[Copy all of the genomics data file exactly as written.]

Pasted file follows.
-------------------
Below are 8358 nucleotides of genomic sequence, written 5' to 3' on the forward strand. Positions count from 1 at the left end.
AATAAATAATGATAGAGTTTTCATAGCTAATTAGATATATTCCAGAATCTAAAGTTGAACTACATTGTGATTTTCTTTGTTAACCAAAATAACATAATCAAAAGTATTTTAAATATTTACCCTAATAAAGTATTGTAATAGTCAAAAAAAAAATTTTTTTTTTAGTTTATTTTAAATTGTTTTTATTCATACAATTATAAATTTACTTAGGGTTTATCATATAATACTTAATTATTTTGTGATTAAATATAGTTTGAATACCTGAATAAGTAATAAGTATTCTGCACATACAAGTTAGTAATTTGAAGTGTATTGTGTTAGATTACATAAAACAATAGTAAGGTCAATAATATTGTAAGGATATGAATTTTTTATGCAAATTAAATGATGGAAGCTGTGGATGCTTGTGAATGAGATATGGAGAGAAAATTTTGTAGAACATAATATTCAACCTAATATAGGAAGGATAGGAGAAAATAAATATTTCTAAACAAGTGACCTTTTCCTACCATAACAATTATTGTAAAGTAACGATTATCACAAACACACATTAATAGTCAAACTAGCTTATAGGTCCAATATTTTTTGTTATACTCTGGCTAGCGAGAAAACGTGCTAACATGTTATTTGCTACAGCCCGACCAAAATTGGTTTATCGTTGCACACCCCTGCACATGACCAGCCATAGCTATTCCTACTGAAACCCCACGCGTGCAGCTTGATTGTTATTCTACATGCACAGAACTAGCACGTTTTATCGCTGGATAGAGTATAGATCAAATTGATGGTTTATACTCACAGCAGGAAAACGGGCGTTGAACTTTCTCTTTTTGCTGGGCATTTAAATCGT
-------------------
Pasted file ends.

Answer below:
Below are 8358 nucleotides of genomic sequence, written 5' to 3' on the forward strand. Positions count from 1 at the left end.
AATAAATAATGATAGAGTTTTCATAGCTAATTAGATATATTCCAGAATCTAAAGTTGAACTACATTGTGATTTTCTTTGTTAACCAAAATAACATAATCAAAAGTATTTTAAATATTTACCCTAATAAAGTATTGTAATAGTCAAAAAAAAAATTTTTTTTTTAGTTTATTTTAAATTGTTTTTATTCATACAATTATAAATTTACTTAGGGTTTATCATATAATACTTAATTATTTTGTGATTAAATATAGTTTGAATACCTGAATAAGTAATAAGTATTCTGCACATACAAGTTAGTAATTTGAAGTGTATTGTGTTAGATTACATAAAACAATAGTAAGGTCAATAATATTGTAAGGATATGAATTTTTTATGCAAATTAAATGATGGAAGCTGTGGATGCTTGTGAATGAGATATGGAGAGAAAATTTTGTAGAACATAATATTCAACCTAATATAGGAAGGATAGGAGAAAATAAATATTTCTAAACAAGTGACCTTTTCCTACCATAACAATTATTGTAAAGTAACGATTATCACAAACACACATTAATAGTCAAACTAGCTTATAGGTCCAATATTTTTTGTTATACTCTGGCTAGCGAGAAAACGTGCTAACATGTTATTTGCTACAGCCCGACCAAAATTGGTTTATCGTTGCACACCCCTGCACATGACCAGCCATAGCTATTCCTACTGAAACCCCACGCGTGCAGCTTGATTGTTATTCTACATGCACAGAACTAGCACGTTTTATCGCTGGATAGAGTATAGATCAAATTGATGGTTTATACTCACAGCAGGAAAACGGGCGTTGAACTTTCTCTTTTTGCTGGGCATTTAAATCGT